Everyone who knows me personally has failed me at one point or another. Everyone. They have either lied to me, cheated on me, stolen from me, or they have done the same things to others. I know this for a fact because they’re human. Humans are imperfect in their nature because… Well, because of many things. It’s part of the human condition to be imperfect, and that’s okay.
Not that it matters, but I’ve forgiven 99.98% of the things that others have done against me. I’m working on the 0.02%.
Anyway, the more I read about the situation at Penn State University, the more I came to understand that my policy of placing no one on a pedestal is actually a good one. For starters, it will keep me from rioting when someone who covers up the rape of a ten year-old is fired. But there are other benefits to this line of thinking.
You see, when you raise someone onto a pedestal – especially without their knowledge – you are asking too much of a simple human being that is made of nothing more than flesh and blood. It takes more than one person to keep the world moving forward, and placing all that responsibility on one person only sets you up for disappointment. I know that Pedro (not her real name) will one day disappoint me. Likewise, I will disappoint her one day.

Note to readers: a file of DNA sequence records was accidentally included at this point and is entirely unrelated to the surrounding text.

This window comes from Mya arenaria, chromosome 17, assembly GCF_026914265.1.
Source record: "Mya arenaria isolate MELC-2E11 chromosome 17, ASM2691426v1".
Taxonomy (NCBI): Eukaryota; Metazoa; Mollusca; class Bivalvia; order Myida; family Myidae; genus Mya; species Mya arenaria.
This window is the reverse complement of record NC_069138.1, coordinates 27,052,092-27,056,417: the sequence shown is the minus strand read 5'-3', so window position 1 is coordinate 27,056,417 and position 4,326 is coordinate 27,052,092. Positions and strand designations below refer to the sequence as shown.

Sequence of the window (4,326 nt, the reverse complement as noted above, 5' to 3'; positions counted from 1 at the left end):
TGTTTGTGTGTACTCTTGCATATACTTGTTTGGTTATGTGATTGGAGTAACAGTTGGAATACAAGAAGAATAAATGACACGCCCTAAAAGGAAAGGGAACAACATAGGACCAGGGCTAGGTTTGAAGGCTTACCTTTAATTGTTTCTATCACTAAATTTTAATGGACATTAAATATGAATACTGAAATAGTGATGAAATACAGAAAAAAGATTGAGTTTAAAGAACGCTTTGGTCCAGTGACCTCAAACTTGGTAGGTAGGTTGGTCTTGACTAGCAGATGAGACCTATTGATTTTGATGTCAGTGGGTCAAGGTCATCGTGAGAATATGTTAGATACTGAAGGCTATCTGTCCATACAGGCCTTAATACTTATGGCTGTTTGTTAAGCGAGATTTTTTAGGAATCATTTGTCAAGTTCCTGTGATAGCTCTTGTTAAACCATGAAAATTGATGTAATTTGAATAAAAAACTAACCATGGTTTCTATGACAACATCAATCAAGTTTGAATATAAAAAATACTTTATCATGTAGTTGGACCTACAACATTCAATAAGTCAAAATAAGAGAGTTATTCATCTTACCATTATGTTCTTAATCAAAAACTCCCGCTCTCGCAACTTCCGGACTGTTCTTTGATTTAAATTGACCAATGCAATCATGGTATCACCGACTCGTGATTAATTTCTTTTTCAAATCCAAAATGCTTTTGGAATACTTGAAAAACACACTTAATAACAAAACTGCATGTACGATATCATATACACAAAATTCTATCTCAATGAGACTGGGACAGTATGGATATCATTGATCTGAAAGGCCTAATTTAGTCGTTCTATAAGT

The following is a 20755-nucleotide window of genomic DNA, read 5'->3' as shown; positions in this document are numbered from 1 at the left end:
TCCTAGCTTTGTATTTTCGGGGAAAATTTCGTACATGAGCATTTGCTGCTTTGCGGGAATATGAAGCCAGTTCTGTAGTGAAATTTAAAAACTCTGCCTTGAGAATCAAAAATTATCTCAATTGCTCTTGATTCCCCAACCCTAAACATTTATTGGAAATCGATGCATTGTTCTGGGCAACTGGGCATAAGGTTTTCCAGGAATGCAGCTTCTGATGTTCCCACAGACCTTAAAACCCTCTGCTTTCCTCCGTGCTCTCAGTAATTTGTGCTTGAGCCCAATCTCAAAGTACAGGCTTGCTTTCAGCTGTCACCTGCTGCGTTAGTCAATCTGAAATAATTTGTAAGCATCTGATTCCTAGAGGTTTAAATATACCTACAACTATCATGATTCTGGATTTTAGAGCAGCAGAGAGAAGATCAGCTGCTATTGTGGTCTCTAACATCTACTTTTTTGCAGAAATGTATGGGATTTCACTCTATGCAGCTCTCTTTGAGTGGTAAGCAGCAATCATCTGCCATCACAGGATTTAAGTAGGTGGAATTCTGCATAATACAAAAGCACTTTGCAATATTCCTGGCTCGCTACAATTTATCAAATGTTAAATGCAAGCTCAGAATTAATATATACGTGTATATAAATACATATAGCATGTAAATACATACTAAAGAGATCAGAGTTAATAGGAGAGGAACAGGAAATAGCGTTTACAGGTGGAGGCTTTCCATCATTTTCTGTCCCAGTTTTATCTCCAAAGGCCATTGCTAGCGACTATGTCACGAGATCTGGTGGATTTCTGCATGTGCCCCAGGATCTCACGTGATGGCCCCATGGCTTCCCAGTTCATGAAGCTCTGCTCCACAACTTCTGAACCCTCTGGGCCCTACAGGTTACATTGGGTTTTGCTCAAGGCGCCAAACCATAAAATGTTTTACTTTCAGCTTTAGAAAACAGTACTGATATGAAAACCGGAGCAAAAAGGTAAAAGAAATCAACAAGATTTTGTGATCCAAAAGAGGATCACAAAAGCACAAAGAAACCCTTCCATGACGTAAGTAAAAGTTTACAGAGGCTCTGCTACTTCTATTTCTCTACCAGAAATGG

The key is knowing that these things happen and moving on when they happen. If you know that people will fail and disappoint you, but that you will still love and care for them, then the failures and disappointments come easy. They’re not huge crushes that make you sad or destroy relationships. (Of course, some failures are just too much, like domestic violence.) Seeking perfection, you see, is natural for us crazy humans, but it is not a natural state of being.
This is one theme that I hope to explore further in The Poxes as our protagonist raises someone onto a pedestal, only to be seriously (and shockingly) disappointed. Perfection is best asked of a deity, not a flesh-and-blood human.